Tuesday, 24 March 2009

ContactPoint on hold

This has not been a good week for those at the DCSF responsible for ContactPoint. The project has been overtaken by human rights issues and security fears, which have resulted in its national implementation being postponed.

Yesterday, the Joseph Rowntree Reform Trust published a report Database State [Executive summary; Full Report] which gave ContactPoint a red flag indicating
that a database is almost certainly illegal under human rights or data protection law and should be scrapped or substantially redesigned. The collection and sharing of sensitive personal data may be disproportionate, or done without our consent, or without a proper legal basis; or there may be other major privacy or operational problems. Most of these systems already have a high public profile.
Then today, it became apparent that they had found a number of security loopholes in the pilot studies that are taking place in the North West [See Daily Telegraph 24/03/2009].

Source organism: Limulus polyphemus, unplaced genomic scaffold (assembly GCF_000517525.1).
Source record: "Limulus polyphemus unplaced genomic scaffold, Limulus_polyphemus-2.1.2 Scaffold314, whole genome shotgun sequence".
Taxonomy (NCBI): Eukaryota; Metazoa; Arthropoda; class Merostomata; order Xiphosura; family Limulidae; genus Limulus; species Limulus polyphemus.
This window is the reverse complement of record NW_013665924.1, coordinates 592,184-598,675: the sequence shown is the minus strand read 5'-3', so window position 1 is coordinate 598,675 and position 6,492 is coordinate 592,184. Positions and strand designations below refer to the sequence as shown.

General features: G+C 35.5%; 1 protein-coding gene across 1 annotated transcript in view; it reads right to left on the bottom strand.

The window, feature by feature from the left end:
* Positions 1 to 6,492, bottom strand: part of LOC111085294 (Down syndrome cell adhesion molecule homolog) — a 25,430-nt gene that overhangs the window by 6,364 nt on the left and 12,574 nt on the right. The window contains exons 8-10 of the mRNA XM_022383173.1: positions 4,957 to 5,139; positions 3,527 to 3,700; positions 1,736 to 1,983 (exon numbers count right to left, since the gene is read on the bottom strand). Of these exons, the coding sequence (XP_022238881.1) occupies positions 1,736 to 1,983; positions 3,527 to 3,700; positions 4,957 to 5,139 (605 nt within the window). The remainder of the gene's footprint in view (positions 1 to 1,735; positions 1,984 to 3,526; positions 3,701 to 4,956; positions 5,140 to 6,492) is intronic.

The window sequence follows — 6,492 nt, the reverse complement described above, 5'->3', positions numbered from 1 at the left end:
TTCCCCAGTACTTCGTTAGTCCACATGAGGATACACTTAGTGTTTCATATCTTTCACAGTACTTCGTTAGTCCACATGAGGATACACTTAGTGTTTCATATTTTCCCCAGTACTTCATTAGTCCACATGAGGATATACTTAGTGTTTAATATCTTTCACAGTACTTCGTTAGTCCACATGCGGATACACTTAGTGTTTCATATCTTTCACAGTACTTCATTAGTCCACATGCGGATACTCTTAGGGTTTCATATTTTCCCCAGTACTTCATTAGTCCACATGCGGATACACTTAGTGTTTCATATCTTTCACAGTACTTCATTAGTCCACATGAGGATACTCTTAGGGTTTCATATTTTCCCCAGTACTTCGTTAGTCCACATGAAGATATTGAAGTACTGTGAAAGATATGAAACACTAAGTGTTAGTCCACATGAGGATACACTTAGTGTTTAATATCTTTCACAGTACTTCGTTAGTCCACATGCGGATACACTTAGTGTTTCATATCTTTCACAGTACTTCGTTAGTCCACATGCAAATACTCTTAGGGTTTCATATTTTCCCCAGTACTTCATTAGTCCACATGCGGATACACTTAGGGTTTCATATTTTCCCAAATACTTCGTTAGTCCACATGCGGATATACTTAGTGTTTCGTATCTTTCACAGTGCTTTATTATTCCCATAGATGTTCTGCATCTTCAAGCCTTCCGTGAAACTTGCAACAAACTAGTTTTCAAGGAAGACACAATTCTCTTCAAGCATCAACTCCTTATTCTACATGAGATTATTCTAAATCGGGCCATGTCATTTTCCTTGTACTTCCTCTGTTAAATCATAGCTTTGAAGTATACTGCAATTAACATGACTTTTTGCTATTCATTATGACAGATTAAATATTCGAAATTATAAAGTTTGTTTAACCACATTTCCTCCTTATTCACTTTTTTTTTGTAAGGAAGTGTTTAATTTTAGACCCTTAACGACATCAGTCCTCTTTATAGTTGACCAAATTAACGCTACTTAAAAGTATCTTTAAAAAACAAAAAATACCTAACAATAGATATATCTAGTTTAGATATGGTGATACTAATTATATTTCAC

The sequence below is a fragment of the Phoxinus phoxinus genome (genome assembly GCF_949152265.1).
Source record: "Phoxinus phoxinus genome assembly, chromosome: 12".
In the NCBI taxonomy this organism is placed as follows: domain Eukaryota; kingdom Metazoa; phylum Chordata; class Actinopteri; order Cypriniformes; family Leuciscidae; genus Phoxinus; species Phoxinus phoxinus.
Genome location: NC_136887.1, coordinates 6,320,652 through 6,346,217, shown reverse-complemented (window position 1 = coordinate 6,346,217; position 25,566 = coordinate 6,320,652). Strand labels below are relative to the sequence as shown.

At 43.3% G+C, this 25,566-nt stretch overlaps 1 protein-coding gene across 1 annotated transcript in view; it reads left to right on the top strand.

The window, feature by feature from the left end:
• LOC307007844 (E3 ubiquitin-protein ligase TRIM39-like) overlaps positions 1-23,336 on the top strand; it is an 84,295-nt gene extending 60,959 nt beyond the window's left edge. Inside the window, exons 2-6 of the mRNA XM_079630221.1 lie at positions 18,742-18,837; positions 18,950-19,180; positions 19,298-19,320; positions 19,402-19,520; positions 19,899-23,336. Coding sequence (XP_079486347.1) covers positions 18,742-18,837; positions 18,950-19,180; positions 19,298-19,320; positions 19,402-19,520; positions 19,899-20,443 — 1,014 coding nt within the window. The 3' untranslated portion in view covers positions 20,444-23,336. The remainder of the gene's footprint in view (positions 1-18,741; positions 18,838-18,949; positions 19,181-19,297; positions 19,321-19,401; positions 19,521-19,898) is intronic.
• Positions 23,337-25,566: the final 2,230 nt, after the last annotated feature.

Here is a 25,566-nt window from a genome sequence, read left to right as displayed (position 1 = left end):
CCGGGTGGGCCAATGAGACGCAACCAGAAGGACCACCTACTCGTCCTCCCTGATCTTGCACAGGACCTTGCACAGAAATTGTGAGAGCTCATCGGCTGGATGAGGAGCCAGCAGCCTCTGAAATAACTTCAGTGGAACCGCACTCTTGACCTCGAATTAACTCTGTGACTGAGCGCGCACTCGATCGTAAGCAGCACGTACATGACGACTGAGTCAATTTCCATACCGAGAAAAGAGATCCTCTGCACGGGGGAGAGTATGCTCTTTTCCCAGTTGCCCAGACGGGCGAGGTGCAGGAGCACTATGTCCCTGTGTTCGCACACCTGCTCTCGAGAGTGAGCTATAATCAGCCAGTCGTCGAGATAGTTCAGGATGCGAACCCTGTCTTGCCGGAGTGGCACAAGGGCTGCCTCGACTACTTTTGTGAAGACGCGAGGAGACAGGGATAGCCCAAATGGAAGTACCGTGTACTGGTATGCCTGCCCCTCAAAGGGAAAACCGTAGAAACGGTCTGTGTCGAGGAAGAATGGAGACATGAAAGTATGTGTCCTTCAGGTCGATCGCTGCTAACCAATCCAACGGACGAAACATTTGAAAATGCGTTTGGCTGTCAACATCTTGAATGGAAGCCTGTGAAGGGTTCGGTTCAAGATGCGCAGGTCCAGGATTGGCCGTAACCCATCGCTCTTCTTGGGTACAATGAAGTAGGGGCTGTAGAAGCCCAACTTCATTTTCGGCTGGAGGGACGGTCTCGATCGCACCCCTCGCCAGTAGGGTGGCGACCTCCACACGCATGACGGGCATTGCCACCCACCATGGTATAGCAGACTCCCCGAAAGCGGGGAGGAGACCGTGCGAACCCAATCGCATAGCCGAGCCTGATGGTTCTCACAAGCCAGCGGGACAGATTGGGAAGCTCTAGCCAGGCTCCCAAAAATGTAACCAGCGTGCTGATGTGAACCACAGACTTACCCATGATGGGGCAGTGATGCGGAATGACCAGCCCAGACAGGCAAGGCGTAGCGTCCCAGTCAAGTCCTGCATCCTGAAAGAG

Independent Schools are required by law to provide data for ContactPoint but, as yet, the Secretary of State has not declared the timescale on which the data needs to be provided. The Independent Schools Council [ISC] is actively involved in discussions with the DCSF on the issue and is currently working on three fronts: lobbying against ContactPoint, working on providing a simple way in which the legally required data can be provided to Local Authorities and working on how the provision of specialist services applies to the independent school sector.

Many [the ISC included] are hoping that the ContactPoint project will be delayed until the next election in the likelihood that a Conservative Government would scrap it This not only would represent an enormous waste of tax-payers money [£224m!] but is likely to be opposed by key groups such as Barnado's and Kidscape who are strong advocates of ContactPoint.

Politics aside, there is one aspect of the ContactPoint project which I hope will not be lost. At present the Government cannot distinguish between those children who have always been educated in independent schools and those who have never been registered for a school. This latter group constitutes some of the most vulnerable children in our country and, one way or another, it is important that the Government [regardless of colour] is able to identify them if it is to be able to exercise its duty of care to these innocents. ContactPoint or no ContactPoint, independent schools should work with the DCSF to help them identify these vulnerable young people.

No comments:

Post a Comment